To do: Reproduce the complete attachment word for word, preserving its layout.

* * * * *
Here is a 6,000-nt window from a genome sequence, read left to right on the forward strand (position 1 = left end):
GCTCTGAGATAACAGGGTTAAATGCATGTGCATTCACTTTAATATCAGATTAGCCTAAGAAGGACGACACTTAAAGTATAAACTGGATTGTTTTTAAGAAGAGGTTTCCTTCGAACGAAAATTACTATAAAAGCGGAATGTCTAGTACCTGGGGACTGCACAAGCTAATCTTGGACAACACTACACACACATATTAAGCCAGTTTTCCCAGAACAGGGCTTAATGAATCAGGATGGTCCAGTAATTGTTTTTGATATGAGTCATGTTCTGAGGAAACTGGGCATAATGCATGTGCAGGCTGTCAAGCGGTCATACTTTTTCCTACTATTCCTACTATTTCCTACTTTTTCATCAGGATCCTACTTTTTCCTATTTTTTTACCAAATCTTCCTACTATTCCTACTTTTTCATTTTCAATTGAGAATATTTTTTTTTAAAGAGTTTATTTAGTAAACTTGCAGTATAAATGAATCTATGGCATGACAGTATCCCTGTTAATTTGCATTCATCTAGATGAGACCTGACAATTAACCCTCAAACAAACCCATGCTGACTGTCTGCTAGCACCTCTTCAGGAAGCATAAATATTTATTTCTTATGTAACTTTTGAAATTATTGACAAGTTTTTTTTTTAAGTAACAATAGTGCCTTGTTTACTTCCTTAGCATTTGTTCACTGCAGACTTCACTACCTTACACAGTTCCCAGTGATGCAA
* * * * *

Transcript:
Here is a 6,000-nt window from a genome sequence, read left to right on the forward strand (position 1 = left end):
GCTCTGAGATAACAGGGTTAAATGCATGTGCATTCACTTTAATATCAGATTAGCCTAAGAAGGACGACACTTAAAGTATAAACTGGATTGTTTTTAAGAAGAGGTTTCCTTCGAACGAAAATTACTATAAAAGCGGAATGTCTAGTACCTGGGGACTGCACAAGCTAATCTTGGACAACACTACACACACATATTAAGCCAGTTTTCCCAGAACAGGGCTTAATGAATCAGGATGGTCCAGTAATTGTTTTTGATATGAGTCATGTTCTGAGGAAACTGGGCATAATGCATGTGCAGGCTGTCAAGCGGTCATACTTTTTCCTACTATTCCTACTATTTCCTACTTTTTCATCAGGATCCTACTTTTTCCTATTTTTTTACCAAATCTTCCTACTATTCCTACTTTTTCATTTTCAATTGAGAATATTTTTTTTTAAAGAGTTTATTTAGTAAACTTGCAGTATAAATGAATCTATGGCATGACAGTATCCCTGTTAATTTGCATTCATCTAGATGAGACCTGACAATTAACCCTCAAACAAACCCATGCTGACTGTCTGCTAGCACCTCTTCAGGAAGCATAAATATTTATTTCTTATGTAACTTTTGAAATTATTGACAAGTTTTTTTTTTAAGTAACAATAGTGCCTTGTTTACTTCCTTAGCATTTGTTCACTGCAGACTTCACTACCTTACACAGTTCCCAGTGATGCAA